Press Release
February 9, 2021

One News The Chiefs interview of Sen. Win Gatchalian with Luchi Cruz-Valdes, Amy Pamintuan, Ed Lingao and Roby Alampay on distance learning, teacher quality education and sick books

Q: How would you assess, where we're headed in this experiment we call distance learning?

SEN WIN: This, I can say with certainty, it's going to be very challenging and close to impossible to get good grades this time around because even before the pandemic, we've seen a lot of the international results coming, PISA, TIMSS and the Southeast Asia-PLM, all of them are pointed to one direction, we were last or we were at the very tail end of the spectrum. Everything was pointing towards a very dismal performance of our learners but this was prior the pandemic. So we're now in a pandemic and there's no face-to-face learning, everything is done through modules, we don't have online learning, the notion of our students using the computer is non-existent because almost eighty percent is through self-learning modules. So having said that, learning and teaching is being done remotely through self-learning modules and that is very challenging. Imagine, teachers cannot explain fully and students cannot understand fully because there is no communication on a daily basis.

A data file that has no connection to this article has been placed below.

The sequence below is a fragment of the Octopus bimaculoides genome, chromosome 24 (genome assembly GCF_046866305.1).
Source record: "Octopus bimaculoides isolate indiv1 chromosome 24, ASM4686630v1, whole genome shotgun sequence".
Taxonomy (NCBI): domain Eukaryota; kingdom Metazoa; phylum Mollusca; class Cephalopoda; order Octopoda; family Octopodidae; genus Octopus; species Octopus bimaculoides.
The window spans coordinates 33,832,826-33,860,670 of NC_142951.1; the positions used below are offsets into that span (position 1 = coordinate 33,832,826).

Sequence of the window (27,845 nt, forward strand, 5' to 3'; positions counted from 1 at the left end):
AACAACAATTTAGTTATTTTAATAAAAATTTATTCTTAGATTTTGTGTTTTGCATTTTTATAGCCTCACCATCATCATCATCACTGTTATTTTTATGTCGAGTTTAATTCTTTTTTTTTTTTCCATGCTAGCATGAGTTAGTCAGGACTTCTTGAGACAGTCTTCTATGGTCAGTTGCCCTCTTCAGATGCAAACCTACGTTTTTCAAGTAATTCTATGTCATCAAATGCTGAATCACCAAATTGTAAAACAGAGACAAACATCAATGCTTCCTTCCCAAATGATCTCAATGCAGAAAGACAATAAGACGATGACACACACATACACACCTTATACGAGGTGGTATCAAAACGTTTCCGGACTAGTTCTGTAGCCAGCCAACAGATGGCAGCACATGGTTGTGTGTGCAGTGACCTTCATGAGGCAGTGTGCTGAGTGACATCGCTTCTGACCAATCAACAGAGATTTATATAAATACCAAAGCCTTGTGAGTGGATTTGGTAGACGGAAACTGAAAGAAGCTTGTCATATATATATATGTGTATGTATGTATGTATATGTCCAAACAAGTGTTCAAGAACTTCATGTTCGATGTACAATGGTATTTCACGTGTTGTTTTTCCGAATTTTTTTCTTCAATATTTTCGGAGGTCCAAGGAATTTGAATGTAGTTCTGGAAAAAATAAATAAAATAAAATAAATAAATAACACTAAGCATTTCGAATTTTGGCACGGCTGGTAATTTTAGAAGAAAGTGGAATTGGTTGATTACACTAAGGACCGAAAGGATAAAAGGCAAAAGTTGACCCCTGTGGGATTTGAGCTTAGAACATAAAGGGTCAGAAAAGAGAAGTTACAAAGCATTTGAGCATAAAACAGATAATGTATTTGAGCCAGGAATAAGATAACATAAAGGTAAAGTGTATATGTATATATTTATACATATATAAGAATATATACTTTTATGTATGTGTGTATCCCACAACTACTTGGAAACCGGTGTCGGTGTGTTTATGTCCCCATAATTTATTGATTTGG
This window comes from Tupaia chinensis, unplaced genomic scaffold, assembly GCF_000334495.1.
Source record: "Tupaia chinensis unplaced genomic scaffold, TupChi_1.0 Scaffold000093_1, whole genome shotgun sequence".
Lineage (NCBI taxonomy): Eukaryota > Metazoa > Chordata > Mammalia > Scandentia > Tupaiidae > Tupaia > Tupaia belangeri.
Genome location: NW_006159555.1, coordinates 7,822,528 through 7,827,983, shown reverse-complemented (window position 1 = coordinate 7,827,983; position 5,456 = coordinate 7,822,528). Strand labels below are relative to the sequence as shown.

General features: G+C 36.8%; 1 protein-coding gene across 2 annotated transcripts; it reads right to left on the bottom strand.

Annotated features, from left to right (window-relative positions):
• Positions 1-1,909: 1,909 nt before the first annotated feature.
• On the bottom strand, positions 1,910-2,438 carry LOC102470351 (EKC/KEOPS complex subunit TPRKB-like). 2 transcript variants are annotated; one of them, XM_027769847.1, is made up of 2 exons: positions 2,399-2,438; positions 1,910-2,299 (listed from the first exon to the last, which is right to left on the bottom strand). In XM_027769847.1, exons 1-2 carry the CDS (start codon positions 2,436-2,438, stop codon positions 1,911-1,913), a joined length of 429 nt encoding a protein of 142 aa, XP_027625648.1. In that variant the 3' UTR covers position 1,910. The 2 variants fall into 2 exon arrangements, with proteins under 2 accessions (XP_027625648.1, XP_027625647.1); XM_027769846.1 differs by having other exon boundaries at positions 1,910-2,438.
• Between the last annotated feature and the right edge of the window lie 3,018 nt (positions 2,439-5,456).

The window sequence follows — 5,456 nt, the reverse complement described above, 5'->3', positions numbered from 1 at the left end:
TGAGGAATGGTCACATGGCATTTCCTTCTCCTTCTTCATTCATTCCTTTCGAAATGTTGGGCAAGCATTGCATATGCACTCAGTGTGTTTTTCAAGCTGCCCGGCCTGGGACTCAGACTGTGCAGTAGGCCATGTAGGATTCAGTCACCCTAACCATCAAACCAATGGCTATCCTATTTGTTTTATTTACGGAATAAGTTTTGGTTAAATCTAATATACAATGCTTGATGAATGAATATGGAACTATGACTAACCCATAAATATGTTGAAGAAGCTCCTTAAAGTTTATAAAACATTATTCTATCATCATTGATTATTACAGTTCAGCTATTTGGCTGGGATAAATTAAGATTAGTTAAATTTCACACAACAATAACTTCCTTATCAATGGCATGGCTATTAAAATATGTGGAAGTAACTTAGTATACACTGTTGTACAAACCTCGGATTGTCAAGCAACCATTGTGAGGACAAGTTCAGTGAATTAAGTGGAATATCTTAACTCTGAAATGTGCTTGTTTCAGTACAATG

Q: Many parents are not in the position to teach... How much dependence is there on the self-learning modules? How many students are left to themselves to determine whether or not the modules are actually teaching them the right things?